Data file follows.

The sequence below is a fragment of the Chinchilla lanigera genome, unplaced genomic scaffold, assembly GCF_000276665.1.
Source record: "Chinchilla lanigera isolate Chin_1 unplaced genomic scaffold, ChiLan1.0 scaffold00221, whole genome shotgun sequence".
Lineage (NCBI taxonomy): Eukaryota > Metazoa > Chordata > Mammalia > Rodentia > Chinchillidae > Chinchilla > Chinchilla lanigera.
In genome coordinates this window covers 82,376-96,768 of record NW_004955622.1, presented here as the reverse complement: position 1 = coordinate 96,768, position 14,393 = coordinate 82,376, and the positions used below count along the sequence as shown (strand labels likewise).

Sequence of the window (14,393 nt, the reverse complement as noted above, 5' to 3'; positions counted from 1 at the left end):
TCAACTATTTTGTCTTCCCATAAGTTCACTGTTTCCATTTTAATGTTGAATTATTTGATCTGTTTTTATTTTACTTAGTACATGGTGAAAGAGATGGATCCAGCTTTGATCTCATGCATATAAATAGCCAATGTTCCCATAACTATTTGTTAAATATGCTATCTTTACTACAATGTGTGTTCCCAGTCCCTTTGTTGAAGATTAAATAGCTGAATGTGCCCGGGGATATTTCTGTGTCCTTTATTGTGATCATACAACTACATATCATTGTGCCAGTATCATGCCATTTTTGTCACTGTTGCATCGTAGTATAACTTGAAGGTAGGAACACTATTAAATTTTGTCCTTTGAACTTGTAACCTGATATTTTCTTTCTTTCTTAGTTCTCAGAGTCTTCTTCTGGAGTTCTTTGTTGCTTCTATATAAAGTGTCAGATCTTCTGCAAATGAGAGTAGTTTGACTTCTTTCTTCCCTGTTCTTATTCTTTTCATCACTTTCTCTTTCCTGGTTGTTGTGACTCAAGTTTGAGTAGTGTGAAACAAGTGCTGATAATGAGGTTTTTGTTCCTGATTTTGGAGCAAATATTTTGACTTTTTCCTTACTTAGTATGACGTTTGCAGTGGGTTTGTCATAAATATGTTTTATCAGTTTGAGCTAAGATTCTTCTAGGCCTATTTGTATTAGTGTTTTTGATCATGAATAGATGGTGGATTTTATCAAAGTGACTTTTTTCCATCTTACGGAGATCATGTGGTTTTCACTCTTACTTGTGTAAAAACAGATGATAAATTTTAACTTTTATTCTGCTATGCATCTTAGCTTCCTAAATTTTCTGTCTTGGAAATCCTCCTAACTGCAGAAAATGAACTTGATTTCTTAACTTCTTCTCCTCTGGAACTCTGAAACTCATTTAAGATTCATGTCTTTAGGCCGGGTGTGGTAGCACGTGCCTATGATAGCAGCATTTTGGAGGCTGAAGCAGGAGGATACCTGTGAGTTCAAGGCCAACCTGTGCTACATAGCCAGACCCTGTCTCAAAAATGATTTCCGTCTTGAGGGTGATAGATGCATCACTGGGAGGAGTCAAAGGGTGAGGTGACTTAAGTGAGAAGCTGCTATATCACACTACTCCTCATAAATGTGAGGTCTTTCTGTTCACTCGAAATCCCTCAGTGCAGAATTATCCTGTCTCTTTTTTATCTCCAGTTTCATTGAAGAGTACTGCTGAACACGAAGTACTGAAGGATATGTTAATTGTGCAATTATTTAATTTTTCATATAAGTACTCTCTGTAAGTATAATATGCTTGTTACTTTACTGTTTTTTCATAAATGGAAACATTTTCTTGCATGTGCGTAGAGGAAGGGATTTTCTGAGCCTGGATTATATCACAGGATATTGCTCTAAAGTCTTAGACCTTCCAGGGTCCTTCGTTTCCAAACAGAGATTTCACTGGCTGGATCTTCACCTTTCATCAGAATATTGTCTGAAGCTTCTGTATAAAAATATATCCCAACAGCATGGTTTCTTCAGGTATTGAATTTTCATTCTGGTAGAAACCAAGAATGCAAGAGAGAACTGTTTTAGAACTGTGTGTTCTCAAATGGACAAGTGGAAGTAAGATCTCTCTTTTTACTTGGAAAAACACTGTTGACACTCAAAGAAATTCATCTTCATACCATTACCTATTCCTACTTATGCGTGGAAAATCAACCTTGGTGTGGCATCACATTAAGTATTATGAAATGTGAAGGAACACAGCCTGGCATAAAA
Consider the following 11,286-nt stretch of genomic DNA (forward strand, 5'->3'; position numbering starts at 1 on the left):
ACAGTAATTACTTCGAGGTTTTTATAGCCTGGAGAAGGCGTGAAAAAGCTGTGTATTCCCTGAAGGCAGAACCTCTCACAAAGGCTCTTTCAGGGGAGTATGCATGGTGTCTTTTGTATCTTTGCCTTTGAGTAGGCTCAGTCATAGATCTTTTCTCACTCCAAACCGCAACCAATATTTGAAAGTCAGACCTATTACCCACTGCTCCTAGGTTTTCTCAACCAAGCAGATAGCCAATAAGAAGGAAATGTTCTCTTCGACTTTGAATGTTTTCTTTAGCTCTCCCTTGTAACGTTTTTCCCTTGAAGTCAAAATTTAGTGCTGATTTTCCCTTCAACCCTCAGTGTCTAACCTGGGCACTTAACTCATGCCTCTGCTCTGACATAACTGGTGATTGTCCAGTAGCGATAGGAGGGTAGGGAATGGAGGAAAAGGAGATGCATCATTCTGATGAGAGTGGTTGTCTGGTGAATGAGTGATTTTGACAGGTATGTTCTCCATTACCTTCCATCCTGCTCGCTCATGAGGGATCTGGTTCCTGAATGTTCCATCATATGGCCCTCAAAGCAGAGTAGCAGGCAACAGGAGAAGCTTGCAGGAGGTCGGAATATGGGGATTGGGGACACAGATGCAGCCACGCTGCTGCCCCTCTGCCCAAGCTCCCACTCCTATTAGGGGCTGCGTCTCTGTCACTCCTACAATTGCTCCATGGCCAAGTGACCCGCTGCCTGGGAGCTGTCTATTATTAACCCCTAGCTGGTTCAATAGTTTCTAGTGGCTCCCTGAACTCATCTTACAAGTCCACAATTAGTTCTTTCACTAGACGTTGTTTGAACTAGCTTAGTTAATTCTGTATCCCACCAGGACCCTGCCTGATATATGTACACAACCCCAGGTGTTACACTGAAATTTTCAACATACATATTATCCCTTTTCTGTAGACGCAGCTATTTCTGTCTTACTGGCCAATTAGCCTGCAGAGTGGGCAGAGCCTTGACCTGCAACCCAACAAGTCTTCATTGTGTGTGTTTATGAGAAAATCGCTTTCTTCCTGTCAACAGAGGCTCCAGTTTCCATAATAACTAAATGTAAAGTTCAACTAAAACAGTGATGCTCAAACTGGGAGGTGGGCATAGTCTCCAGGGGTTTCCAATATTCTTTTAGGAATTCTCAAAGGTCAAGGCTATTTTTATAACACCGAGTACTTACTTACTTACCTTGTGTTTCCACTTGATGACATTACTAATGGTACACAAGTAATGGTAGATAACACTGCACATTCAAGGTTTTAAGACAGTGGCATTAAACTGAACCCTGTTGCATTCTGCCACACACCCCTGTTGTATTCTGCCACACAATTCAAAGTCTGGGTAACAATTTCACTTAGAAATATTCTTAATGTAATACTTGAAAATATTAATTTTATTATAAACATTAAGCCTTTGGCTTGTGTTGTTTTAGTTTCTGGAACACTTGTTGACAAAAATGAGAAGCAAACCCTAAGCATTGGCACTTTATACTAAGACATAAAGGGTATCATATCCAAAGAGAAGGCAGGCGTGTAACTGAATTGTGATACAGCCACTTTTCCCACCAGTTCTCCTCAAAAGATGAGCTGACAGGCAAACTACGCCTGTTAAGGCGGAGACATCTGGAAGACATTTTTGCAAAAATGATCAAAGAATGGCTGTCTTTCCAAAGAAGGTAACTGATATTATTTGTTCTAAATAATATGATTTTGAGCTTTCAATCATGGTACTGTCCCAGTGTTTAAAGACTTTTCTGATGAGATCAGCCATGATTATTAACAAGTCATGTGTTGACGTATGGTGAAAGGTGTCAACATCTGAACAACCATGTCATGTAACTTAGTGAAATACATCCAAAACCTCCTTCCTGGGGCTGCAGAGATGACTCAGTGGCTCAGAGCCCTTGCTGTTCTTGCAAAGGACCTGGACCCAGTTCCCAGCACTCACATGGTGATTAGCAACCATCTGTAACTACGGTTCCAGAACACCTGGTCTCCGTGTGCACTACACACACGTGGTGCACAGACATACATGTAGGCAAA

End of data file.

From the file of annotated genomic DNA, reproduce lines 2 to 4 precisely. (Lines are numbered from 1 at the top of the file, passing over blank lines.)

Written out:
Source record: "Chinchilla lanigera isolate Chin_1 unplaced genomic scaffold, ChiLan1.0 scaffold00221, whole genome shotgun sequence".
Lineage (NCBI taxonomy): Eukaryota > Metazoa > Chordata > Mammalia > Rodentia > Chinchillidae > Chinchilla > Chinchilla lanigera.
In genome coordinates this window covers 82,376-96,768 of record NW_004955622.1, presented here as the reverse complement: position 1 = coordinate 96,768, position 14,393 = coordinate 82,376, and the positions used below count along the sequence as shown (strand labels likewise).